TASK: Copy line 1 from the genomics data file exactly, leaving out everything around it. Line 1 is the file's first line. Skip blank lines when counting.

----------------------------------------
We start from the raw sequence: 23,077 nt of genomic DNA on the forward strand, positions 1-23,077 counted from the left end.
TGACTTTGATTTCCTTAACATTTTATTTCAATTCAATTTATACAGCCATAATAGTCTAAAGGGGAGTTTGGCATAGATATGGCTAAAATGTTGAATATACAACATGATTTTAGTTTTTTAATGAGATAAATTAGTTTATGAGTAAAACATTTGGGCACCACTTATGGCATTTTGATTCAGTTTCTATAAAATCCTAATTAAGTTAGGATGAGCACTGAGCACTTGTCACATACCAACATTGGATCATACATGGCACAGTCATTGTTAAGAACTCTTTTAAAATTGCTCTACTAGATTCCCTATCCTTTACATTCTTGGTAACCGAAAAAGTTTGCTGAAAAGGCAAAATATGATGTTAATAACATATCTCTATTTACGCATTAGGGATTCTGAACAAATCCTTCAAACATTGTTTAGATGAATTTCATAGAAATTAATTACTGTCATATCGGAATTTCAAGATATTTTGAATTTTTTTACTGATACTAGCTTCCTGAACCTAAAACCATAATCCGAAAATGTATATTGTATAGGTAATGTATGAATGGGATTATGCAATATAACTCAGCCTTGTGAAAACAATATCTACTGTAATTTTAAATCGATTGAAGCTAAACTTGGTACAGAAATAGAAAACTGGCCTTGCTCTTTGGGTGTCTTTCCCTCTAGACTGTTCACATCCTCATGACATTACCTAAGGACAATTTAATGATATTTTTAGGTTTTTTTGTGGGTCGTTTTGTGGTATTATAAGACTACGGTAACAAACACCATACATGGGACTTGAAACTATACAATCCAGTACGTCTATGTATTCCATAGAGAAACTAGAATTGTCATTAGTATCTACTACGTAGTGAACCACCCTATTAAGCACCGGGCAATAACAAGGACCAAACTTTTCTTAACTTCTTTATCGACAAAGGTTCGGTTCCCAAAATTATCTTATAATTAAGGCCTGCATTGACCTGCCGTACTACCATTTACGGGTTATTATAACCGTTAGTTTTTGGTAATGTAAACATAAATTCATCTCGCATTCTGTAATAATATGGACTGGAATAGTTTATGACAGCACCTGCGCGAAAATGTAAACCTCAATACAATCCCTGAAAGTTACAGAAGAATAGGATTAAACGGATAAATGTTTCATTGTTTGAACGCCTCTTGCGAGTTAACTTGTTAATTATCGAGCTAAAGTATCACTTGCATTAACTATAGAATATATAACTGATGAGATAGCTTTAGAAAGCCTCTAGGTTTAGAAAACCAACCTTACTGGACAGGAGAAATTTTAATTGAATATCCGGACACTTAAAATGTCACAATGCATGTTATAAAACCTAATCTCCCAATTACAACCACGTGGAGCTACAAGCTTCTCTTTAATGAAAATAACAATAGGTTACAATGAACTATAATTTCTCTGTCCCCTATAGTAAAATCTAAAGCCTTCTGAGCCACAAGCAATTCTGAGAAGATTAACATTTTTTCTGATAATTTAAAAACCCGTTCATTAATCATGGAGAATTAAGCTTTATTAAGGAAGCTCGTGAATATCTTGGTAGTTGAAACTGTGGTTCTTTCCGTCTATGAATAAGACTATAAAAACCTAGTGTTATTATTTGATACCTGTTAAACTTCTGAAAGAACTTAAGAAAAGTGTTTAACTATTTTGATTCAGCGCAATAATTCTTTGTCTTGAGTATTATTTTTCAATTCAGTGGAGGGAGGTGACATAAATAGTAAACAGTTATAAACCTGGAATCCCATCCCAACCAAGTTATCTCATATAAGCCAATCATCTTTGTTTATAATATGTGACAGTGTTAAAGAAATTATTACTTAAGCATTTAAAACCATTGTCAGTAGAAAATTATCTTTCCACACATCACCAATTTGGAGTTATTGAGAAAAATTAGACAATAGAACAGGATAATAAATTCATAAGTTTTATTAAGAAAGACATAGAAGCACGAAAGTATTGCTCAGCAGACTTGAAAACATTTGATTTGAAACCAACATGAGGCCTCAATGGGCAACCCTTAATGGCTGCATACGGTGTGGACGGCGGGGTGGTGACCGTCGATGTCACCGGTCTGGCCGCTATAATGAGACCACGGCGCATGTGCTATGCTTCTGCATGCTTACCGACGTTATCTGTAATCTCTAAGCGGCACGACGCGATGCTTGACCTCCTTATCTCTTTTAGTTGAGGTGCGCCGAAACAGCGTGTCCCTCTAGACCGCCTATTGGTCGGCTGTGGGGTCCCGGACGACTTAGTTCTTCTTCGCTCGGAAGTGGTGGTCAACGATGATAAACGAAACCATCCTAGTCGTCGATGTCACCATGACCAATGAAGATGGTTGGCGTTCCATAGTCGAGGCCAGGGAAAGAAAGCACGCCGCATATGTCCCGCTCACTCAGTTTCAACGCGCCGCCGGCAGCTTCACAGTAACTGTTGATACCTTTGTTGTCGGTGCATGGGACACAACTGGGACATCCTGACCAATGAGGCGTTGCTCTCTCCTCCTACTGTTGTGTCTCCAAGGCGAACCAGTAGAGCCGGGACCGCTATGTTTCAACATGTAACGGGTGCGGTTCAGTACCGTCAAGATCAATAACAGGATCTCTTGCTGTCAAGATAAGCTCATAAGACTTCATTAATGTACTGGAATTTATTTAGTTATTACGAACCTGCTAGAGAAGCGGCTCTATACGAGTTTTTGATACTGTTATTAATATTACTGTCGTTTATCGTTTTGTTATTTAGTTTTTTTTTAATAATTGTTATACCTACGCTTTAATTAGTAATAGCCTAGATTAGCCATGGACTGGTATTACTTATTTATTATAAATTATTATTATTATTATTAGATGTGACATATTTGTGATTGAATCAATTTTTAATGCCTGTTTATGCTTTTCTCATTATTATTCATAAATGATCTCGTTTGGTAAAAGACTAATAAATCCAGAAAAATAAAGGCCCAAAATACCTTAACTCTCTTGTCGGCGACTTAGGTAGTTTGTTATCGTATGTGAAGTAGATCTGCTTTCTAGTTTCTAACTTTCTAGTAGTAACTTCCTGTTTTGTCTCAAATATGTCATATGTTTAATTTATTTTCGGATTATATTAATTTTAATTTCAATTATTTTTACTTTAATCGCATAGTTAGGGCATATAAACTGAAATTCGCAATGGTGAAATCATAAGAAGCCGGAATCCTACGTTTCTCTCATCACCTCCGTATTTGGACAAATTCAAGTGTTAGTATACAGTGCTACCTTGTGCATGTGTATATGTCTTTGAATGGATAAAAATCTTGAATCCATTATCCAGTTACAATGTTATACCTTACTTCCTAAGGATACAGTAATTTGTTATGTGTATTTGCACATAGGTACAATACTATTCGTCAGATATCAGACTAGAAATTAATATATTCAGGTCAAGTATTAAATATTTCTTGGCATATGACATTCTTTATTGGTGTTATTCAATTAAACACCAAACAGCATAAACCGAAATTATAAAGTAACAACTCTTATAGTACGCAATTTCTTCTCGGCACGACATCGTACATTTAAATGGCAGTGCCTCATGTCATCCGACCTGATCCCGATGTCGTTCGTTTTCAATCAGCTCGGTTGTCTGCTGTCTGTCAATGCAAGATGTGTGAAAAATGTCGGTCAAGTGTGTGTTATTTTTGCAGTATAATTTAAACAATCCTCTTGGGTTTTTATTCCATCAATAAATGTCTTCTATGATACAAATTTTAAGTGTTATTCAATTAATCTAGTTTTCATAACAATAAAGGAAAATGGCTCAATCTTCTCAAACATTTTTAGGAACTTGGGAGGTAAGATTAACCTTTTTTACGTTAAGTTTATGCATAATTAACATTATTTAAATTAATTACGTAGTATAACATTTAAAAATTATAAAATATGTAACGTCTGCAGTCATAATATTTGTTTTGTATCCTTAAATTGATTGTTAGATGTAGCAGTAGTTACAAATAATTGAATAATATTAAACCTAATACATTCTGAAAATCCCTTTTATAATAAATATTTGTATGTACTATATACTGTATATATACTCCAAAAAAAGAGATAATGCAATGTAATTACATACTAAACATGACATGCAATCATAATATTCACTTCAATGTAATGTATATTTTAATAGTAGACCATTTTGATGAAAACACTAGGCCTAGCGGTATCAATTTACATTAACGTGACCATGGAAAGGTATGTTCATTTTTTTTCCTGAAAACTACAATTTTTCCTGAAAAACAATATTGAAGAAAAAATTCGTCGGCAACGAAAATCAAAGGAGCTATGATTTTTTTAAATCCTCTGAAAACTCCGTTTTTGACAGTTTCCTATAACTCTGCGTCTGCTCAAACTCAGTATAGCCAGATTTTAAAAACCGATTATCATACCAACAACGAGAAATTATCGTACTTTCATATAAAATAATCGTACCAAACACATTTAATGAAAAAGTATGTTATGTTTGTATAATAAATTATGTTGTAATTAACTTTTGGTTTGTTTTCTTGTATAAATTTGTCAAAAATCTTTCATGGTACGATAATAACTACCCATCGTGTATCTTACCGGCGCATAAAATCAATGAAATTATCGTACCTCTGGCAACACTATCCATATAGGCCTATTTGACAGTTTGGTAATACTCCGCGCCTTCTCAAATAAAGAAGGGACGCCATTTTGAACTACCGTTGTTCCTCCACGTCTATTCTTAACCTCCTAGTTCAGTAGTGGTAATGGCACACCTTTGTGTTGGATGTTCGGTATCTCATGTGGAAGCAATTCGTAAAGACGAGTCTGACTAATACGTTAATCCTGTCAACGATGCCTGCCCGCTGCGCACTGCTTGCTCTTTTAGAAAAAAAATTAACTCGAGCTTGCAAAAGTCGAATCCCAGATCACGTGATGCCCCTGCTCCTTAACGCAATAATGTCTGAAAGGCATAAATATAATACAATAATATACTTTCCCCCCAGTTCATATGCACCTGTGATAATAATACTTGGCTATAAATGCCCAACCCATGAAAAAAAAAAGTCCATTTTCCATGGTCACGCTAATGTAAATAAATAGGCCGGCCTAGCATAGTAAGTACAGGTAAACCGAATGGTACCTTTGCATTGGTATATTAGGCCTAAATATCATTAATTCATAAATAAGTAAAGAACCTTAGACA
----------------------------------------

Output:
We start from the raw sequence: 23,077 nt of genomic DNA on the forward strand, positions 1-23,077 counted from the left end.